Ask the infected tenant to voluntarily place themselves in a hospital facility, or at a bare minimum, self-isolate themselves.  For someone who exhibited symptoms or has tested positive, the most prudent course of action is to admit themselves into a medical facility. We still do not yet know, though, if the health care system can accommodate an influx of patients. In last Sunday’s press conference, New York Governor Andrew Cuomo says a serious concern for his state (and, by extension, California) is that the number of infected people can severely tax the resources of hospitals.  Alternatively, a resident who tests positive for the virus can ideally self-isolate themselves in the rental unit.  Asking someone to sever ties with the rest of the world, of course, is a request that is hard to swallow, but hopefully heeded.  Tenants who are infected should be told that in the interest of transparency, other residents will be notified that someone in the building has tested positive; however, the name of the inflicted tenant shall remain anonymous.

Garcetti Orders Eviction Moratorium and More Closures As LA County Shuts Down Offices

Written by Apartment Management Magazine on . Posted in Blog

Los Angeles Mayor Eric Garcetti tonight issued a moratorium on evictions and wide bans on dine-in restaurants and entertainment facilities in the city. The order came just minutes after L.A. County officials announced they were shutting down all offices starting tomorrow.The city has endured challenges like wildfires and earthquakes before, Garcetti said. But unlike natural disasters, the mayor said that to tackle an infectious disease, “we are all first responders.”“This isn’t just someone else’s responsibility, but it is the responsibility of each one of us.”Here are some key points from Garcetti’s order:

  • In addition to preventing residential evictions, he’s asking the city attorney “if we can legally prevent commercial evictions” to help businesses.
  • Bars and nightclubs will close. So will movie theaters, arcades, gyms and fitness centers.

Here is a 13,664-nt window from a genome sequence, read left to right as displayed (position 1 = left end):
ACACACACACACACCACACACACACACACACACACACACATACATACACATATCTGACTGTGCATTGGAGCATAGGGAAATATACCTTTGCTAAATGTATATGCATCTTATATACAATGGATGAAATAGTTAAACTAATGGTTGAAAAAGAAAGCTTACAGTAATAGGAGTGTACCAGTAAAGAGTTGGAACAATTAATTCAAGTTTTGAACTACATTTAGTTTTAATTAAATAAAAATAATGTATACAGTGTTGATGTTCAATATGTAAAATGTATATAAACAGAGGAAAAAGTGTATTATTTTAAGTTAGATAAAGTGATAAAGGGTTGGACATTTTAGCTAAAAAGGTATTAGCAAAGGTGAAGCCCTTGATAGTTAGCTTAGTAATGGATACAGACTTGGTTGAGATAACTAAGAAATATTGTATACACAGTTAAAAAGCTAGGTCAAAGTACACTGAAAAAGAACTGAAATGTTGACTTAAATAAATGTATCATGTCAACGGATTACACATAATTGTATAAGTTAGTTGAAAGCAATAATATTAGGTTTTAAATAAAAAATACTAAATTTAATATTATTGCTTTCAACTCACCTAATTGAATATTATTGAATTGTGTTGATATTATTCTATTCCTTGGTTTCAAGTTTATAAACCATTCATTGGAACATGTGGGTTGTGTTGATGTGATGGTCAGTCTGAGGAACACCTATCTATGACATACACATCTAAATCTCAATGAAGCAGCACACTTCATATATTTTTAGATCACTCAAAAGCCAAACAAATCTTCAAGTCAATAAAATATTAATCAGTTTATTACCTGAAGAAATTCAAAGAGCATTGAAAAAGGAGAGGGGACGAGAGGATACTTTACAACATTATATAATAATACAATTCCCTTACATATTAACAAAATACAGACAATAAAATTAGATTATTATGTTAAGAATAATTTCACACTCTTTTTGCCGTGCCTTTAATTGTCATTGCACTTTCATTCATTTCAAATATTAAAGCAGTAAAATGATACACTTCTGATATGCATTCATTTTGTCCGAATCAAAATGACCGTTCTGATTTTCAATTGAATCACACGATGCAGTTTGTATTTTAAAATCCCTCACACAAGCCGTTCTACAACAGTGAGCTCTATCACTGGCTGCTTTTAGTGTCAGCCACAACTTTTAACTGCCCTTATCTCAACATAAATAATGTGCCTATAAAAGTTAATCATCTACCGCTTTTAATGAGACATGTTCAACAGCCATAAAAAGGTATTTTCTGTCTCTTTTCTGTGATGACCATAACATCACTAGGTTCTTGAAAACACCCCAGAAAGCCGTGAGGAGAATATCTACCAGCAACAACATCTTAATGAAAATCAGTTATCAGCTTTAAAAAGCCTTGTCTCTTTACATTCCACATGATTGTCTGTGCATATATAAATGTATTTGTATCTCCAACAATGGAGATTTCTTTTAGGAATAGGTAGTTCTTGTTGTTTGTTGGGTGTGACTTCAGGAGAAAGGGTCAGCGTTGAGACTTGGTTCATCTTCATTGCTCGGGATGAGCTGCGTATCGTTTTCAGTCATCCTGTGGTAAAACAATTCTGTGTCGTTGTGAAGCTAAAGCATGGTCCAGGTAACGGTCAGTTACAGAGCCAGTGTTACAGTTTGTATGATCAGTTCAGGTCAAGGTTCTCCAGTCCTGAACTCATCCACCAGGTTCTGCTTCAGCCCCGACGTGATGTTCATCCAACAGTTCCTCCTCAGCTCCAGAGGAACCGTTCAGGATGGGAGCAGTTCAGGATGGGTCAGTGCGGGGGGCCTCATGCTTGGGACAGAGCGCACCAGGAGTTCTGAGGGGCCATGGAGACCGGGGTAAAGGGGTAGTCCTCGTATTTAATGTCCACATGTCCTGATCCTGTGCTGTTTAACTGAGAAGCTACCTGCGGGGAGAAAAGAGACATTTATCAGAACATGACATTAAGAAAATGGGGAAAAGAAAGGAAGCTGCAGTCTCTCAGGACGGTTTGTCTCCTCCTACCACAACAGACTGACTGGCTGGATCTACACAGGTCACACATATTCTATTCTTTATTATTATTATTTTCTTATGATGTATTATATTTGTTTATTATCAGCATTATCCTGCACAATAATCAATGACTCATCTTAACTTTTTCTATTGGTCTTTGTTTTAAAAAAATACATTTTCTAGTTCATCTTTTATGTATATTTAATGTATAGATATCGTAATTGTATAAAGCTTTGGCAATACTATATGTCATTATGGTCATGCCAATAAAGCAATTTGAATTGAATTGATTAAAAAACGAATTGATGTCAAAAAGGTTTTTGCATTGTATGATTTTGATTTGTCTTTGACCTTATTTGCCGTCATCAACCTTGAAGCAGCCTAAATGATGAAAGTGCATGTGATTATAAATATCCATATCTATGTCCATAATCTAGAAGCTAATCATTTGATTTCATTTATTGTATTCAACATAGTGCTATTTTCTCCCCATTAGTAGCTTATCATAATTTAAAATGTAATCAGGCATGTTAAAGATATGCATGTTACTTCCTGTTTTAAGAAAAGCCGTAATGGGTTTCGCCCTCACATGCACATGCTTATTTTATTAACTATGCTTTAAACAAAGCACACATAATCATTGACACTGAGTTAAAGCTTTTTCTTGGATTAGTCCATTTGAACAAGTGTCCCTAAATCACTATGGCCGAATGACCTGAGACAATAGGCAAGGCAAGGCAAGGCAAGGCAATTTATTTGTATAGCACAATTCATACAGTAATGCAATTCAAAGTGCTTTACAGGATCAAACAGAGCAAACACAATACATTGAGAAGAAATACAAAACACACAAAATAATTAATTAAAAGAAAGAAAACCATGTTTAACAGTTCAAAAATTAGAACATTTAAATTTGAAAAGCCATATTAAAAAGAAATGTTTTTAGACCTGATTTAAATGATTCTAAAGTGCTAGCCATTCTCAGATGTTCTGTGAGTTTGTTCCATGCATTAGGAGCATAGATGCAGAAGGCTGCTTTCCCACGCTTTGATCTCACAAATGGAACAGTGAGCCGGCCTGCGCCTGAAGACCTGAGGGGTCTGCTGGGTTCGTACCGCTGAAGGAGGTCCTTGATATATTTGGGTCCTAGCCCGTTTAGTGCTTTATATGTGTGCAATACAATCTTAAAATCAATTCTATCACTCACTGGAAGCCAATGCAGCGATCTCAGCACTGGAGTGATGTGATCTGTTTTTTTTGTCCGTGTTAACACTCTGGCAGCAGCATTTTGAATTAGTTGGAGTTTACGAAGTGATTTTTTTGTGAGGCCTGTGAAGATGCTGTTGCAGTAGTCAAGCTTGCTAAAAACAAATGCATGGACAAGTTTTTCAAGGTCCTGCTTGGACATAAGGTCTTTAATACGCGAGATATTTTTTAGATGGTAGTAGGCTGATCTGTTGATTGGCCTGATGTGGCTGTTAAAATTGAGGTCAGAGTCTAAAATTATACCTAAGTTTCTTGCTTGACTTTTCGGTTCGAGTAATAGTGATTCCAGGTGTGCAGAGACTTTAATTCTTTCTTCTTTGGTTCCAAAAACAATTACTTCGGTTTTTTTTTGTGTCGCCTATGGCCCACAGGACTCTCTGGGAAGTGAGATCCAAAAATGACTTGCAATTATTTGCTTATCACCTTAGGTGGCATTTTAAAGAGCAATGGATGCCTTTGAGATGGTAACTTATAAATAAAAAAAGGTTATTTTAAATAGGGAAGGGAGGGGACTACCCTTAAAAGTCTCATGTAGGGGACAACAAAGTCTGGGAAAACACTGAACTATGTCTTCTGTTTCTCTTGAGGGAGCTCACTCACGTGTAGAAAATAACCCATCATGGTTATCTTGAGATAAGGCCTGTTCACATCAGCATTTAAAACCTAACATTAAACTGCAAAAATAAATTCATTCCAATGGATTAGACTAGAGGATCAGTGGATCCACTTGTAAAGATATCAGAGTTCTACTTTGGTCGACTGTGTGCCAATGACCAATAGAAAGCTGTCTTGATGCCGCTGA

• There’ll be a prohibition on eating-in at restaurants but delivery, takeout and drive-through options are allowed.
  • Groceries, pharmacies and food banks are exempt from closures.
  • The mayor is urging churches and places of worship to close

City of Santa Monica Issues Temporary Moratorium on Evictions for Non-Payment of Rent by Residential Tenants Impacted by the Novel Coronavirus (COVID-19)

Written by Apartment Management Magazine on . Posted in Blog

The City of Santa Monica (the “City”) issued a supplement to the local emergency proclamation that places a temporary moratorium on evictions for non-payment of rent by residential tenants impacted by the novel coronavirus (COVID-19). The order, signed by City Manager and Director of Emergency Services Rick Cole, is effective immediately. During the period of local emergency declared in response to COVID-19, a landlord cannot evict a tenant for nonpayment of rent if the tenant is unable to pay rent due to financial impacts related to COVID-19, including (1) being sick with COVID-19, or caring for a household or family member who is sick with COVID-19; (2) lay-off, loss of hours, or other income reduction resulting from business closure or other economic or employer impacts of COVID-19; (3) compliance with a recommendation from a government health authority to stay home, self-quarantine, or avoid congregating with others during the state of emergency; (4) extraordinary out-of-pocket medical expenses; or (5) child care needs arising from school closures related to COVID-19.  A landlord also cannot pursue a no-fault eviction unless necessary for the health and safety of tenants, neighbors, or the landlord.   

The order also suspends the discontinuation or shut off of water service for residents and businesses in the City for non-payment of water and sewer bills; the imposition of late payment penalties or fees for delinquent water and/or sewer bills; and the imposition of late payment penalties or fees for parking violations for the next 60 days.